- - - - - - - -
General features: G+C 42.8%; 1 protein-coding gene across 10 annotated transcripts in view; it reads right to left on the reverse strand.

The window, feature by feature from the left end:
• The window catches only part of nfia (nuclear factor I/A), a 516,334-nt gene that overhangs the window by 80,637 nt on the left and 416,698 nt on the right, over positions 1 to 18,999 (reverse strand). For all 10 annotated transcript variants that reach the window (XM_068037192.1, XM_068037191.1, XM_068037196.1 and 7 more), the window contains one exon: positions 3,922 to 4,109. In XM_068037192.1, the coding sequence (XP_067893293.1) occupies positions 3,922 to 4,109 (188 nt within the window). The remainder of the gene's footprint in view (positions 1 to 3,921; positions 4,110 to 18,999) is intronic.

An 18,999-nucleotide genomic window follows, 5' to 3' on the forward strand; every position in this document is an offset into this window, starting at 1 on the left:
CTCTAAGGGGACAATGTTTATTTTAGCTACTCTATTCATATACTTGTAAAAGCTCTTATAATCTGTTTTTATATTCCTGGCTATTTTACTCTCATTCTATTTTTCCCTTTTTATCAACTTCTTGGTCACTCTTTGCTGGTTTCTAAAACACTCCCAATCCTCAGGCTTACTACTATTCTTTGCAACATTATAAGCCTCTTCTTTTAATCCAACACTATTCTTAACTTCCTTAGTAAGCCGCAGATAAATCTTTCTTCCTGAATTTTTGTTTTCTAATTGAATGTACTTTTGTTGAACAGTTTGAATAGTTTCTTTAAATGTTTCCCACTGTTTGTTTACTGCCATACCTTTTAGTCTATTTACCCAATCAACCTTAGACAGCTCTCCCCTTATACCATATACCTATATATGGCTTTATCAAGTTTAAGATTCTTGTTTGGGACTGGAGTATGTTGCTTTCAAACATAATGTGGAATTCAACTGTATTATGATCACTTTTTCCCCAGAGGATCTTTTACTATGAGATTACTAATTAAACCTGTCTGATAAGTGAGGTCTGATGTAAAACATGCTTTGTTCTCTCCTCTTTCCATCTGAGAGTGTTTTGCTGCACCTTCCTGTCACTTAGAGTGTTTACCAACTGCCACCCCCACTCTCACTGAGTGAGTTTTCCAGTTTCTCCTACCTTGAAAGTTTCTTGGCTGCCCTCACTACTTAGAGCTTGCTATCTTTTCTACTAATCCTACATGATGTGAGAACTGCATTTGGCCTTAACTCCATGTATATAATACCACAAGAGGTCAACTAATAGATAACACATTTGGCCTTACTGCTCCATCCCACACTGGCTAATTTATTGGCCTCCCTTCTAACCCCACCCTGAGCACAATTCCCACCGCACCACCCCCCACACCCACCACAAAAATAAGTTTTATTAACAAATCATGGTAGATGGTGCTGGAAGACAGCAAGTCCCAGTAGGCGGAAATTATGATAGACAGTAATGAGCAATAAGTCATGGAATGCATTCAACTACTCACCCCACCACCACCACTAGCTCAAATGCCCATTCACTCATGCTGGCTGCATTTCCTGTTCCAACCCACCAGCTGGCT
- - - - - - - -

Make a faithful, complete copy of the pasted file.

General features: G+C 42.8%; 1 protein-coding gene across 10 annotated transcripts in view; it reads right to left on the reverse strand.

The window, feature by feature from the left end:
• The window catches only part of nfia (nuclear factor I/A), a 516,334-nt gene that overhangs the window by 80,637 nt on the left and 416,698 nt on the right, over positions 1 to 18,999 (reverse strand). For all 10 annotated transcript variants that reach the window (XM_068037192.1, XM_068037191.1, XM_068037196.1 and 7 more), the window contains one exon: positions 3,922 to 4,109. In XM_068037192.1, the coding sequence (XP_067893293.1) occupies positions 3,922 to 4,109 (188 nt within the window). The remainder of the gene's footprint in view (positions 1 to 3,921; positions 4,110 to 18,999) is intronic.

An 18,999-nucleotide genomic window follows, 5' to 3' on the forward strand; every position in this document is an offset into this window, starting at 1 on the left:
CTCTAAGGGGACAATGTTTATTTTAGCTACTCTATTCATATACTTGTAAAAGCTCTTATAATCTGTTTTTATATTCCTGGCTATTTTACTCTCATTCTATTTTTCCCTTTTTATCAACTTCTTGGTCACTCTTTGCTGGTTTCTAAAACACTCCCAATCCTCAGGCTTACTACTATTCTTTGCAACATTATAAGCCTCTTCTTTTAATCCAACACTATTCTTAACTTCCTTAGTAAGCCGCAGATAAATCTTTCTTCCTGAATTTTTGTTTTCTAATTGAATGTACTTTTGTTGAACAGTTTGAATAGTTTCTTTAAATGTTTCCCACTGTTTGTTTACTGCCATACCTTTTAGTCTATTTACCCAATCAACCTTAGACAGCTCTCCCCTTATACCATATACCTATATATGGCTTTATCAAGTTTAAGATTCTTGTTTGGGACTGGAGTATGTTGCTTTCAAACATAATGTGGAATTCAACTGTATTATGATCACTTTTTCCCCAGAGGATCTTTTACTATGAGATTACTAATTAAACCTGTCTGATAAGTGAGGTCTGATGTAAAACATGCTTTGTTCTCTCCTCTTTCCATCTGAGAGTGTTTTGCTGCACCTTCCTGTCACTTAGAGTGTTTACCAACTGCCACCCCCACTCTCACTGAGTGAGTTTTCCAGTTTCTCCTACCTTGAAAGTTTCTTGGCTGCCCTCACTACTTAGAGCTTGCTATCTTTTCTACTAATCCTACATGATGTGAGAACTGCATTTGGCCTTAACTCCATGTATATAATACCACAAGAGGTCAACTAATAGATAACACATTTGGCCTTACTGCTCCATCCCACACTGGCTAATTTATTGGCCTCCCTTCTAACCCCACCCTGAGCACAATTCCCACCGCACCACCCCCCACACCCACCACAAAAATAAGTTTTATTAACAAATCATGGTAGATGGTGCTGGAAGACAGCAAGTCCCAGTAGGCGGAAATTATGATAGACAGTAATGAGCAATAAGTCATGGAATGCATTCAACTACTCACCCCACCACCACCACTAGCTCAAATGCCCATTCACTCATGCTGGCTGCATTTCCTGTTCCAACCCACCAGCTGGCT